Visa Card Benefit
I wrote about a recent experience I had, my rental car which got damaged while parked. And since I usually don’t purchase the rental company’s insurance policy I was stuck with a bill of $1,300.
Rental car companies make a lot of money selling us collision insurance. If they weren’t so expensive and complicated to figure out maybe they might be more readily purchased.
Most of us make the purchase out of fear that something like what I experienced will take place.
Yet most people are covered through their own car insurance as well through the credit cards they use. My visa card benefit is an example of just this.
Is it more convenient to just get the rental car company’s insurance? Yes.
A convenience store makes their money banking on catching you when you’re unprepared, hence the high prices. Convenience has a price, it’s simply another decision to weigh.
Auto Collision Insurance
Interestingly, when I started renting a car for my occasional longer distance commutes I wasn’t able to find out exactly what happens if I rent a car without having a personal auto liability insurance. I don’t own a car, hence no liability insurance; this is how most people circumvent the car rental company’s collision insurance of $18-30/day on top of the rental rate.
Did you know that even without owning a car you can purchase a non-owner policy? I suppose it’s for those who rent cars often or have to drive different cars at work, neat. You can’t do it through most car insurance websites, you need to pick up the phone and call them.
As of this writing there is a Chase card which offers primary insurance when you rent a car. Also, Amex has a program where you pay a one-time fee of like $15 for the duration of the entire rental, this also makes Amex the primary insurer of the rental car. You have to wave the rental car company’s insurance in order to qualify (naturally).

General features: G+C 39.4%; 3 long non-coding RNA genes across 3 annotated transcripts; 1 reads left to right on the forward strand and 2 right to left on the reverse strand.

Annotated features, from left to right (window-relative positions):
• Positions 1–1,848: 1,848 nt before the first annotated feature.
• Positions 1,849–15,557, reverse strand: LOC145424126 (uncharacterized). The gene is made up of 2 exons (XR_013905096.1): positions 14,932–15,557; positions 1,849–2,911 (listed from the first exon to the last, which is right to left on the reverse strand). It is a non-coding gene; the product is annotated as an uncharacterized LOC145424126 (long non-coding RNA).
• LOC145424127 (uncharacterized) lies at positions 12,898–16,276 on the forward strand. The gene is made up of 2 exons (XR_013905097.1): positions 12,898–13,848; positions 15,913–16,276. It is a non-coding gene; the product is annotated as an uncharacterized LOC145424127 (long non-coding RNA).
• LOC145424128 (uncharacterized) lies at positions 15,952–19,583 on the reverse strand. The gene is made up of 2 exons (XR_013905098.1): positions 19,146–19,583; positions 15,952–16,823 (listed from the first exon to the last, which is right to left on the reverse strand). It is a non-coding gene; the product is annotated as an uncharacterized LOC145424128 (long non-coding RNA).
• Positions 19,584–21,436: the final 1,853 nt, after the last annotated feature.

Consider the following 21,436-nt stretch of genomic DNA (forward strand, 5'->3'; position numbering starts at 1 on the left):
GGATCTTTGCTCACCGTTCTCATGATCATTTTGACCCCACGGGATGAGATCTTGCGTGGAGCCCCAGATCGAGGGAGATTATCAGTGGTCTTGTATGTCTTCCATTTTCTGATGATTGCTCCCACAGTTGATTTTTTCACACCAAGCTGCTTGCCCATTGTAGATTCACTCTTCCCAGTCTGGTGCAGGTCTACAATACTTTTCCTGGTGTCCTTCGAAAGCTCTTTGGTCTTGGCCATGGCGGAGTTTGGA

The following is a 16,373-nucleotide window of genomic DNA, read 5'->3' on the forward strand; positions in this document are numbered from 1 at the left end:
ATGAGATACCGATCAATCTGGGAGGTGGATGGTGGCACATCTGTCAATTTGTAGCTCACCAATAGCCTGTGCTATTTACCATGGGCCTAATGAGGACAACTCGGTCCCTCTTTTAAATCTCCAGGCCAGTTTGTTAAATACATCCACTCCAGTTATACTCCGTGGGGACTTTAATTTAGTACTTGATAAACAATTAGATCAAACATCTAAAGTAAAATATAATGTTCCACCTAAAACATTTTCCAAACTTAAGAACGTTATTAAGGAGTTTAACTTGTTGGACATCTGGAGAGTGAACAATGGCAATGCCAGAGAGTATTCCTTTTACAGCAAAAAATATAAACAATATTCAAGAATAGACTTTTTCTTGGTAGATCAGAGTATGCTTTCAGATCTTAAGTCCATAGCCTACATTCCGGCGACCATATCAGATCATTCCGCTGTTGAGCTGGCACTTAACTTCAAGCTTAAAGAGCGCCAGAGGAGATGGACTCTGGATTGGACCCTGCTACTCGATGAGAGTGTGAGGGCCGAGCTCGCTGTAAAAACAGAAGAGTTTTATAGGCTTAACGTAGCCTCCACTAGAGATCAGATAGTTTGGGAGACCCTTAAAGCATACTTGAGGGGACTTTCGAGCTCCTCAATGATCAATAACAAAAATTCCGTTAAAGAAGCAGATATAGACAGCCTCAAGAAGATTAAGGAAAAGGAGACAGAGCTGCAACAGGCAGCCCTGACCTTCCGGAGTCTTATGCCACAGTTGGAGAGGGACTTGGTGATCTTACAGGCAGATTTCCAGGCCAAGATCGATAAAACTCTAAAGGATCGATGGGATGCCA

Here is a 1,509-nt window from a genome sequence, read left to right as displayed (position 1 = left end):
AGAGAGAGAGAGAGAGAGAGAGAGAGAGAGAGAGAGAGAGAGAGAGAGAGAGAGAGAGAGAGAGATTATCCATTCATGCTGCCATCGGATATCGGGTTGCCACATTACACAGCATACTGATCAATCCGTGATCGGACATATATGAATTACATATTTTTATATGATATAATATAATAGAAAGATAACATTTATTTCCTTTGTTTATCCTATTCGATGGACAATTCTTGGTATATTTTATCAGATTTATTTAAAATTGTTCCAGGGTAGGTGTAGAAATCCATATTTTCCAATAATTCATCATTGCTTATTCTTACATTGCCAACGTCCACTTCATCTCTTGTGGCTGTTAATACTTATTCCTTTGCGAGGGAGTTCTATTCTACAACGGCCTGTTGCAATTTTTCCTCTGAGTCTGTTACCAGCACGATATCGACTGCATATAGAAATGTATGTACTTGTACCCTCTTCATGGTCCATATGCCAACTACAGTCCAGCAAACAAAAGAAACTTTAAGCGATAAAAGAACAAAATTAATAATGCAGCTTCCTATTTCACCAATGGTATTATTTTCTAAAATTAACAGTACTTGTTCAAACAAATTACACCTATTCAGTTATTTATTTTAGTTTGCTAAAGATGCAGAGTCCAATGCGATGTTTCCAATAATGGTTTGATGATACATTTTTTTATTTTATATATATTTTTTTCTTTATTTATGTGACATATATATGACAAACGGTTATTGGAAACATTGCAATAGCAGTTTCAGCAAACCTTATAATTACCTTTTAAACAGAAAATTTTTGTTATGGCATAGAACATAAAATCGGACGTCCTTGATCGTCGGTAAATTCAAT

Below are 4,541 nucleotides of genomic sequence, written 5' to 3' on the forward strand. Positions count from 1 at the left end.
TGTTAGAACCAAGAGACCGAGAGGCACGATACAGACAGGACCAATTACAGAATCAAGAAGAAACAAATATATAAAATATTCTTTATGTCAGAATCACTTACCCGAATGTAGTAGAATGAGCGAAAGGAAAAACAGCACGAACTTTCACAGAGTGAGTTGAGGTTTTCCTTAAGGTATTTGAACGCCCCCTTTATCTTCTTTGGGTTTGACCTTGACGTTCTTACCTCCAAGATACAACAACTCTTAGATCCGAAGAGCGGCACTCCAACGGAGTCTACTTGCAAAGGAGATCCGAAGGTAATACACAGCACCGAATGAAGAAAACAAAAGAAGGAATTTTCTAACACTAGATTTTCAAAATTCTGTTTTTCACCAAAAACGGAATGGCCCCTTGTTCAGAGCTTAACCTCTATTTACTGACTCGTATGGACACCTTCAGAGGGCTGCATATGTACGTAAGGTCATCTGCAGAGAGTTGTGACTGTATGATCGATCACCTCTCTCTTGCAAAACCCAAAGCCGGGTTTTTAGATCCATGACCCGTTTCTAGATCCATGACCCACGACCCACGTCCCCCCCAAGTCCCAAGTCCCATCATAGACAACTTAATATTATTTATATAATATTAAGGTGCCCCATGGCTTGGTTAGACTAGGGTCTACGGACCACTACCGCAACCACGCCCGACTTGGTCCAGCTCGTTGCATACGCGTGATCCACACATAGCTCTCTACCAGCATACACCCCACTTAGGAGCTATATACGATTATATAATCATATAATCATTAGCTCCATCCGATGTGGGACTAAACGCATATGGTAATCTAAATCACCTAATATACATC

When using your credit card the Visa or Amex logo will act as the secondary insurer after your private auto insurance policy that you might have for your own personal car. I needed to mention that so the rest of the shit I’m saying makes sense.
Visa Card as Primary Insurer
What I couldn’t find no matter how much I looked is what happens when you use your Visa or Amex and you don’t have private auto insurance… well after my experience I can give you the exact answer.
When you don’t get your rental car insured through, let’s say Enterprise, but you have liability through your private auto insurance, say Geico, and you pay with your Visa credit card, then Geico becomes the primary insurer and your credit card becomes the secondary.
Since I had no other auto insurance my credit card actually became the primary insurer.
After the whole shenanigans I ended up paying nothing. The total was around $1,300, there is another $500 which I paid to the rental car company by mistake for a deductible that I didn’t have; this was returned to me by my Visa card benefits.
How To File A Claim
Filing the Visa card benefit claim was a super benign process. Everything is done electronically, through a website and via email.
Their email system is very responsive.
I filed the claim on the Claims Center website at eclaimsline.com. Their FAQ is too general to be helpful but worth a read.
What I would Have Done Differently
I would have taken a picture of the car’s damage with my phone right after it happened (I had to go track the car down to take the picture after the fact).
I would have taken a pic of the front and back of the paper rental agreement.
I would have filed the claim with my Visa credit card as soon as it happened and not dealt with Enterprise (though Enterprise was extremely professional about the whole claim filing thing).
Oh, and I wouldn’t have stressed about it as much.